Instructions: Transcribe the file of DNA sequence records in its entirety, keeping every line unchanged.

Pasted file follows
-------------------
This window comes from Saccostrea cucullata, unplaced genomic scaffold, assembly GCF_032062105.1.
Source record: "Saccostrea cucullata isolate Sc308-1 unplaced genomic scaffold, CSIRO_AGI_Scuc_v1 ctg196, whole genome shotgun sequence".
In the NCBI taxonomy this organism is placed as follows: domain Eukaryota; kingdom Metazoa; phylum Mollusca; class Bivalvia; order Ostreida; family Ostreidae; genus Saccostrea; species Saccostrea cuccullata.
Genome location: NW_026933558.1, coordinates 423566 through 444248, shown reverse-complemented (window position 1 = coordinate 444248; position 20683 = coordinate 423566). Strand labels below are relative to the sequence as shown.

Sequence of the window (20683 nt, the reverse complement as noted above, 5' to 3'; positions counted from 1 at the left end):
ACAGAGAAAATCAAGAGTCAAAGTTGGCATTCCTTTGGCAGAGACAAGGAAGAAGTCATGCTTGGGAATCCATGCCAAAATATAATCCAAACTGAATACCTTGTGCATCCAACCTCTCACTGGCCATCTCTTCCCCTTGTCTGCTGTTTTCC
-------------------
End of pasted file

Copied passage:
This window comes from Saccostrea cucullata, unplaced genomic scaffold, assembly GCF_032062105.1.
Source record: "Saccostrea cucullata isolate Sc308-1 unplaced genomic scaffold, CSIRO_AGI_Scuc_v1 ctg196, whole genome shotgun sequence".
In the NCBI taxonomy this organism is placed as follows: domain Eukaryota; kingdom Metazoa; phylum Mollusca; class Bivalvia; order Ostreida; family Ostreidae; genus Saccostrea; species Saccostrea cuccullata.
Genome location: NW_026933558.1, coordinates 423566 through 444248, shown reverse-complemented (window position 1 = coordinate 444248; position 20683 = coordinate 423566). Strand labels below are relative to the sequence as shown.

Sequence of the window (20683 nt, the reverse complement as noted above, 5' to 3'; positions counted from 1 at the left end):
ACAGAGAAAATCAAGAGTCAAAGTTGGCATTCCTTTGGCAGAGACAAGGAAGAAGTCATGCTTGGGAATCCATGCCAAAATATAATCCAAACTGAATACCTTGTGCATCCAACCTCTCACTGGCCATCTCTTCCCCTTGTCTGCTGTTTTCC